In both works, the protagonists suffer from a change during the stories. In The Stranger, Until the process, he is well inserted into his existence. When the process starts, he begins to feel extraneous and thus extraneous to external reality. In Dogville, Grace when arrives at the town takes the role of being someone to take care and to give work to. When the dangerous increase for having her inside the town, she converts in a slave who does not have any word to say about the work she receives and the inhabitants start to treat her as something who have less power than them (an object).

Also in both works, is not that the protagonists feel like as strangers, is that the society is making Meursault and Grace stranger because they do not “respect” the rules of the game, in other words, the established traditional morality that the society has in the stories. The great aspect is that both society morals that are implicit in the stories are a real representation that wanted to make both authors in a critic way.

To finish with the comparisons of the two works, The Stranger of A.Camus, focus more the aim to make the reader reflection about the existence and the feelings that feel the protagonist as a stranger. On the other hand, Dogville of Lars Von Trier, focus more on the goal to make the reader reflect that morality is a controversial concept and how the relative conception of it can result in different actions.

The vision of morality according to Nietzsche

Nietzsche undertook a profound critique of Western religion, culture, philosophy and morale. This criticism focused primarily on reflecting on the effects of the secularization of the illustration in traditional Christian society, a reflection that is reflected in his strong expression, ‘God is dead.’

In his work, The Genealogy of Morality (1887), Nietzsche addresses the critique of the current morality based on the study of the origin of moral prejudices. One of its fundamental arguments was that the traditional values, represented essentially by Christianity, had lost their power in the lives of people. He was convinced that traditional values ​​represented a ‘slave morality’, a morality created by weak and resentful people that fostered behaviours such as submission and conformism. Resentment is the one who created the moral values ​​of the West and is responsible for the emergence of an enemy civilization of life and a mediocre man.

Nietzsche affirmed the need to create new values ​​that had to replace the traditional ones, to arrive at the day in which one could live ‘beyond good and evil’, and his discussion of this possibility evolved to configure his portrait of the man to come, the ‘Superman’ (übermensch in German), an idea that would later influence transhumanism and justify Nazism.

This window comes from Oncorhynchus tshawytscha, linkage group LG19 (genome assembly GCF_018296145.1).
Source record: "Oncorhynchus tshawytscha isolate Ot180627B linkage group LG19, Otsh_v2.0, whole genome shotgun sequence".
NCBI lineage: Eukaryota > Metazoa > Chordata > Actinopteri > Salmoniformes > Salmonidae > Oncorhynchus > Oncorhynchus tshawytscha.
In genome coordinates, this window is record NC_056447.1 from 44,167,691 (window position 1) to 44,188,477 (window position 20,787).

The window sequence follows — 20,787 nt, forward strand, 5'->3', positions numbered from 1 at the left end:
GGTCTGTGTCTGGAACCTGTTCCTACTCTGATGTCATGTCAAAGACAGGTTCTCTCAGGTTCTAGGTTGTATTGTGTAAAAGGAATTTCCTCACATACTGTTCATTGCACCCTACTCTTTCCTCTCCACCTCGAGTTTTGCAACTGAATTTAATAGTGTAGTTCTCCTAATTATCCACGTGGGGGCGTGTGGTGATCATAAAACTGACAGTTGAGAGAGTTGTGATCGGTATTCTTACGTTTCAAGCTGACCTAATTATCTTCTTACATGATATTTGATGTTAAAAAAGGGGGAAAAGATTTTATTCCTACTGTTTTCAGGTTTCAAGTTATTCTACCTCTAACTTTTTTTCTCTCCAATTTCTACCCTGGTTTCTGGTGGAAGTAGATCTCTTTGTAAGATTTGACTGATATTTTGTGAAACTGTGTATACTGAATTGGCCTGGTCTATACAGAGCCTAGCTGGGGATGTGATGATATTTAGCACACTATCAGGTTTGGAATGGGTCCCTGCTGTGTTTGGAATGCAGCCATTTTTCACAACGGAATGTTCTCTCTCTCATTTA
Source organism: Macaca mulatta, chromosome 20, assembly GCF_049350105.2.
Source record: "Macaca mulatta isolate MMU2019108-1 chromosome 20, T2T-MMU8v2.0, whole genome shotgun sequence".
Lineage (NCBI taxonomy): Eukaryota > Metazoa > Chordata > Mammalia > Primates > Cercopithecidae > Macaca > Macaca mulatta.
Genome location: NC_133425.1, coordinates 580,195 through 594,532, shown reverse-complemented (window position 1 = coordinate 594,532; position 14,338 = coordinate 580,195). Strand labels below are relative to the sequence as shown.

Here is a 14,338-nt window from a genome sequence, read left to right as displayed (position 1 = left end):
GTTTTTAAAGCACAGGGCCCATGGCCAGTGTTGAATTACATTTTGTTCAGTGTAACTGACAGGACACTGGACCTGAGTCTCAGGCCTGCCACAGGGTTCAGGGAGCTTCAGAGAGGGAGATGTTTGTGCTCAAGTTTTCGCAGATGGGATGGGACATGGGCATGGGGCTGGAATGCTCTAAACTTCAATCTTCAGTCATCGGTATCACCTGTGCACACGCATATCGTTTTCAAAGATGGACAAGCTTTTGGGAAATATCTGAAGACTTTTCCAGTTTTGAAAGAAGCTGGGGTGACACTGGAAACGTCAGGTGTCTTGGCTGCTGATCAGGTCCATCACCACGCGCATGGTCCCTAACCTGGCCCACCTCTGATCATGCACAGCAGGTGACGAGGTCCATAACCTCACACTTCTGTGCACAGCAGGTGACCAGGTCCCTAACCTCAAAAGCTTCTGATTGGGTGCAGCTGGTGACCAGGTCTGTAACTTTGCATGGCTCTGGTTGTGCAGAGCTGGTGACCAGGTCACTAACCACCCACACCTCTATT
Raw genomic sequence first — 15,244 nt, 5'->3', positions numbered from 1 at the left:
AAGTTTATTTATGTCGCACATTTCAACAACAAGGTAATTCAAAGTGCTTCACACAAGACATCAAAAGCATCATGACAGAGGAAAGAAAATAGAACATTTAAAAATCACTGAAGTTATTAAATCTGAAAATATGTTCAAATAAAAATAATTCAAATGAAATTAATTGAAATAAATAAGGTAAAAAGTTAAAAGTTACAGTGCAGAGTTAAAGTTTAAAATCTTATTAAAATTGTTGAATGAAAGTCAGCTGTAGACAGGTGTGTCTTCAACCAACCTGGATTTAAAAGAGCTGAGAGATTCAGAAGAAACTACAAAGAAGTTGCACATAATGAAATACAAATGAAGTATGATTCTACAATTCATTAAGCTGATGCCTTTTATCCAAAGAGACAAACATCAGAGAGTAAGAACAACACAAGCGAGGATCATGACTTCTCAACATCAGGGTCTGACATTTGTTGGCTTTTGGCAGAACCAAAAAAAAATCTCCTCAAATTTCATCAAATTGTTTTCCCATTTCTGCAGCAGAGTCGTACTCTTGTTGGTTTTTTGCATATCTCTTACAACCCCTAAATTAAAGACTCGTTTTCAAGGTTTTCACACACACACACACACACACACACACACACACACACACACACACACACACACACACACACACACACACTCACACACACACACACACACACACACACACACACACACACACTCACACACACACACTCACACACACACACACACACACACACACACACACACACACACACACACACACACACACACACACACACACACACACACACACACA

In Dogville, we can appreciate this pessimistic view of Nietzsche’s moral and human nature. Throughout the work we see the moral principles of Grace, who considers that the inhabitants of Dogville cannot avoid being as they are and always tries to stick to their skin and apologize their behaviours, turn it into a slave , in a submissive and conformist person who only when he goes beyond his moral limitations, can become the proprietor of his destiny, a superwomen, in the style of Nietzsche’s ‘Superman’, and commit perhaps unpleasant acts but necessary that she might have previously considered immoral. Thus, Trier reflects on the overcoming of good and bad concepts, of going beyond good and evil.

Dystopias as social criticism

Dystopic visions, like Dogville itself, are models that are born of a possible changed present or future, exaggerating negative consequences of some aspects of the society. Thus, in this work, Trier strongly criticizes traditional morality, the idea of ​​distinguishing between good and bad and the false belief that we can all and want to become good. The inhabitants of Dogville not only commit injustices, but they also do nothing to stop being produced, in order to improve as people. At the same time, the moral principles of Grace prevent her from protesting or fighting against these behaviours, she tries to understand them, excusing them, believing they are not bad at all and that they are simply human, instinctive by nature, becoming the slave of her morality, in a submissive and conformist person. Until she reveals her moral and takes justice by her hand. Thus, with this dystopian vision, Lars Von Trier shows exaggeratedly the consequences of this submission to prevailing morals, and the need to go beyond good and evil.